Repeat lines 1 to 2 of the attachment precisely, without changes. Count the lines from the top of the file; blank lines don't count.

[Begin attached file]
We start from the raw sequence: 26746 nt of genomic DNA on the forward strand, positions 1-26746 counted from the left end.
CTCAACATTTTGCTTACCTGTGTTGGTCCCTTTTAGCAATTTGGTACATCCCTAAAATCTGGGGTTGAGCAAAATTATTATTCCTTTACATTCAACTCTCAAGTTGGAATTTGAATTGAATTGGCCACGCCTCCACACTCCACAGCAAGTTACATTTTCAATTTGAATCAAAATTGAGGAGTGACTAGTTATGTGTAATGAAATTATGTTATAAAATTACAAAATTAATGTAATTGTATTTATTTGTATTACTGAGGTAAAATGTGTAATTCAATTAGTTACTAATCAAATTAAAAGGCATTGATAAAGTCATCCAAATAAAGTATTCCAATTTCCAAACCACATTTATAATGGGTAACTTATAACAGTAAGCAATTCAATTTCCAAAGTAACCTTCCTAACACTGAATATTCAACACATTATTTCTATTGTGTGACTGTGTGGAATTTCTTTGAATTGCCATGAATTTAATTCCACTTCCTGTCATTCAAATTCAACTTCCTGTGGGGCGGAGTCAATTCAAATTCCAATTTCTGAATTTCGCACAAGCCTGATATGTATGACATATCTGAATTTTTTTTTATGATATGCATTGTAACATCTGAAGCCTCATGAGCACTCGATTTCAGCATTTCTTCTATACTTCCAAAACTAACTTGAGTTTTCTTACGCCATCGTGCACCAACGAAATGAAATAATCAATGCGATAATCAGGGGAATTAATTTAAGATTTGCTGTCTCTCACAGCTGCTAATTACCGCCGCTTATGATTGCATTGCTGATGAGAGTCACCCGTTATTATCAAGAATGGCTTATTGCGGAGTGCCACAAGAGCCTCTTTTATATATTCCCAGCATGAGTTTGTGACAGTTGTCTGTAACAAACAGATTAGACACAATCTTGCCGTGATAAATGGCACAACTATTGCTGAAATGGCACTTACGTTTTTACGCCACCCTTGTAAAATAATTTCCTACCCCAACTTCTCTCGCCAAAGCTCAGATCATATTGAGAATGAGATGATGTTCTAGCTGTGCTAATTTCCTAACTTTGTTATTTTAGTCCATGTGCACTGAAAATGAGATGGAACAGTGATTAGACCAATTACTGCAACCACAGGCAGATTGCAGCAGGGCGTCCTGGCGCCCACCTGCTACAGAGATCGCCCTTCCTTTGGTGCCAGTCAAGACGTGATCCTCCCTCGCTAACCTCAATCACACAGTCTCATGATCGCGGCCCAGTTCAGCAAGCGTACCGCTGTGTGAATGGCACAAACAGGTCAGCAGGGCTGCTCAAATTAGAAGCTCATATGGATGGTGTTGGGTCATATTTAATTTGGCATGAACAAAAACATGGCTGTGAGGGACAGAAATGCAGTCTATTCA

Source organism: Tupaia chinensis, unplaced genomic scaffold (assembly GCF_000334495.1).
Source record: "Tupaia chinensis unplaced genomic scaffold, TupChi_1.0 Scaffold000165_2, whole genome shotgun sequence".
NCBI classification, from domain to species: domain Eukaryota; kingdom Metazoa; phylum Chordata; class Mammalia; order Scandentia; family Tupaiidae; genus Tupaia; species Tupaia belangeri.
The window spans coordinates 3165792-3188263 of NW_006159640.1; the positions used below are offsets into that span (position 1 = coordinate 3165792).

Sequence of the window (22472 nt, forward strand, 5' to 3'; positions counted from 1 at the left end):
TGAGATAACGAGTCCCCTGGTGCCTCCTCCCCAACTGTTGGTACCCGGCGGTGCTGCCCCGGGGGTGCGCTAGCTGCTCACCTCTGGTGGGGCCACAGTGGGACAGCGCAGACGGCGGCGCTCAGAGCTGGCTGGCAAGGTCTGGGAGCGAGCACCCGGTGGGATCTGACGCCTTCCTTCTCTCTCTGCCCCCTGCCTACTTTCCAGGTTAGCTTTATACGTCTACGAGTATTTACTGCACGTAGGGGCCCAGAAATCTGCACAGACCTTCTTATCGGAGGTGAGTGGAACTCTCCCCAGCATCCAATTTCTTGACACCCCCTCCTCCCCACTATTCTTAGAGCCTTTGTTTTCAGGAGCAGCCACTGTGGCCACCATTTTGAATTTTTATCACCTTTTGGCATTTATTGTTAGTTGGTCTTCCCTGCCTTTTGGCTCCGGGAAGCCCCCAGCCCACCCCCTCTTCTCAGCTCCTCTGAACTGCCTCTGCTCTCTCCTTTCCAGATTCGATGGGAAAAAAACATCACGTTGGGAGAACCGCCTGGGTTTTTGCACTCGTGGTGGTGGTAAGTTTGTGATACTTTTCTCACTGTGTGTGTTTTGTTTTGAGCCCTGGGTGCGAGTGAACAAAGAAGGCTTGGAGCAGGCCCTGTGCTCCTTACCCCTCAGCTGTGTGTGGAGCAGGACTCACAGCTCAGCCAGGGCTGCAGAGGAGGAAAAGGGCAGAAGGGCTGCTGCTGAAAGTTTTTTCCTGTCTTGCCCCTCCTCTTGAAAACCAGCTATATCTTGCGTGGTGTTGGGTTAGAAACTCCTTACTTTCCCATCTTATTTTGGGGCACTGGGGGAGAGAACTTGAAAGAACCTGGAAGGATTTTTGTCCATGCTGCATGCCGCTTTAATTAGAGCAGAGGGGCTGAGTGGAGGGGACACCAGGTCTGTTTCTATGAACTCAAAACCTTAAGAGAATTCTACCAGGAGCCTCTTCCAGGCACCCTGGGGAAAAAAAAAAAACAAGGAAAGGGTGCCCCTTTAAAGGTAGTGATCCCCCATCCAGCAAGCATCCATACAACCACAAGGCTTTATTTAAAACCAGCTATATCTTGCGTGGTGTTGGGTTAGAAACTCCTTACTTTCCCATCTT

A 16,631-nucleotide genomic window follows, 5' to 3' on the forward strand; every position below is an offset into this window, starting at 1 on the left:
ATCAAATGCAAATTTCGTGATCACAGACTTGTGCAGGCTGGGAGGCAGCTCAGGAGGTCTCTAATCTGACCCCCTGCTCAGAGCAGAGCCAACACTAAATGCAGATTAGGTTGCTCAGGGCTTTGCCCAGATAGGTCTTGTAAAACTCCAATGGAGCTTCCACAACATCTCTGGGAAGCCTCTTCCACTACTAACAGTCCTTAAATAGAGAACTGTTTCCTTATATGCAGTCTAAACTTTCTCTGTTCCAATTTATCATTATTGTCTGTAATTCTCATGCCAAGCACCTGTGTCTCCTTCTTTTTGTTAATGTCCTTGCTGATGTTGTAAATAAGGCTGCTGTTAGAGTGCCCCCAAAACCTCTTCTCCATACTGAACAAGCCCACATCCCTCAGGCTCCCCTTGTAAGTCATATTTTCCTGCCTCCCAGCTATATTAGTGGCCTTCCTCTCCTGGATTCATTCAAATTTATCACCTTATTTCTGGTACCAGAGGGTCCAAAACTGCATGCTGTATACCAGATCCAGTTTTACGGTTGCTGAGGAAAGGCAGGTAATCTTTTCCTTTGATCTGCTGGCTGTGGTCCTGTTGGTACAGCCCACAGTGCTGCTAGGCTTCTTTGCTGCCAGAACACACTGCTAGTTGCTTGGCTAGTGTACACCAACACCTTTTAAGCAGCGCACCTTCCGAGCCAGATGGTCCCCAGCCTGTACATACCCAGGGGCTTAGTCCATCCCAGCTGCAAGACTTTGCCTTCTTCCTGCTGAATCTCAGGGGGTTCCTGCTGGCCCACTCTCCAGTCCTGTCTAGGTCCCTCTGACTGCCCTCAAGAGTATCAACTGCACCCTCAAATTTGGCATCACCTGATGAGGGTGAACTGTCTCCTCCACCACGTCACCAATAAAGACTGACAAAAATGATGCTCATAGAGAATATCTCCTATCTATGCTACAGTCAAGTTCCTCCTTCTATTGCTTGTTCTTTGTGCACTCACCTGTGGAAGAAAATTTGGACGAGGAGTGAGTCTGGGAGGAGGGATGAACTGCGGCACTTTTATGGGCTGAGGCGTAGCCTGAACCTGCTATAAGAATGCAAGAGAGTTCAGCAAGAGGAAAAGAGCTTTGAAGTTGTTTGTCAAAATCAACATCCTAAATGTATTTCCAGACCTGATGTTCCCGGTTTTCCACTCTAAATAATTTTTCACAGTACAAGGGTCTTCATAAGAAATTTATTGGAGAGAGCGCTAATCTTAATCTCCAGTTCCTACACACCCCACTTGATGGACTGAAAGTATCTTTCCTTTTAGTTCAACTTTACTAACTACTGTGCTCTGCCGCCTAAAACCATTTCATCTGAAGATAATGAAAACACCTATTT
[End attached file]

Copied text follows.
We start from the raw sequence: 26746 nt of genomic DNA on the forward strand, positions 1-26746 counted from the left end.
CTCAACATTTTGCTTACCTGTGTTGGTCCCTTTTAGCAATTTGGTACATCCCTAAAATCTGGGGTTGAGCAAAATTATTATTCCTTTACATTCAACTCTCAAGTTGGAATTTGAATTGAATTGGCCACGCCTCCACACTCCACAGCAAGTTACATTTTCAATTTGAATCAAAATTGAGGAGTGACTAGTTATGTGTAATGAAATTATGTTATAAAATTACAAAATTAATGTAATTGTATTTATTTGTATTACTGAGGTAAAATGTGTAATTCAATTAGTTACTAATCAAATTAAAAGGCATTGATAAAGTCATCCAAATAAAGTATTCCAATTTCCAAACCACATTTATAATGGGTAACTTATAACAGTAAGCAATTCAATTTCCAAAGTAACCTTCCTAACACTGAATATTCAACACATTATTTCTATTGTGTGACTGTGTGGAATTTCTTTGAATTGCCATGAATTTAATTCCACTTCCTGTCATTCAAATTCAACTTCCTGTGGGGCGGAGTCAATTCAAATTCCAATTTCTGAATTTCGCACAAGCCTGATATGTATGACATATCTGAATTTTTTTTTATGATATGCATTGTAACATCTGAAGCCTCATGAGCACTCGATTTCAGCATTTCTTCTATACTTCCAAAACTAACTTGAGTTTTCTTACGCCATCGTGCACCAACGAAATGAAATAATCAATGCGATAATCAGGGGAATTAATTTAAGATTTGCTGTCTCTCACAGCTGCTAATTACCGCCGCTTATGATTGCATTGCTGATGAGAGTCACCCGTTATTATCAAGAATGGCTTATTGCGGAGTGCCACAAGAGCCTCTTTTATATATTCCCAGCATGAGTTTGTGACAGTTGTCTGTAACAAACAGATTAGACACAATCTTGCCGTGATAAATGGCACAACTATTGCTGAAATGGCACTTACGTTTTTACGCCACCCTTGTAAAATAATTTCCTACCCCAACTTCTCTCGCCAAAGCTCAGATCATATTGAGAATGAGATGATGTTCTAGCTGTGCTAATTTCCTAACTTTGTTATTTTAGTCCATGTGCACTGAAAATGAGATGGAACAGTGATTAGACCAATTACTGCAACCACAGGCAGATTGCAGCAGGGCGTCCTGGCGCCCACCTGCTACAGAGATCGCCCTTCCTTTGGTGCCAGTCAAGACGTGATCCTCCCTCGCTAACCTCAATCACACAGTCTCATGATCGCGGCCCAGTTCAGCAAGCGTACCGCTGTGTGAATGGCACAAACAGGTCAGCAGGGCTGCTCAAATTAGAAGCTCATATGGATGGTGTTGGGTCATATTTAATTTGGCATGAACAAAAACATGGCTGTGAGGGACAGAAATGCAGTCTATTCA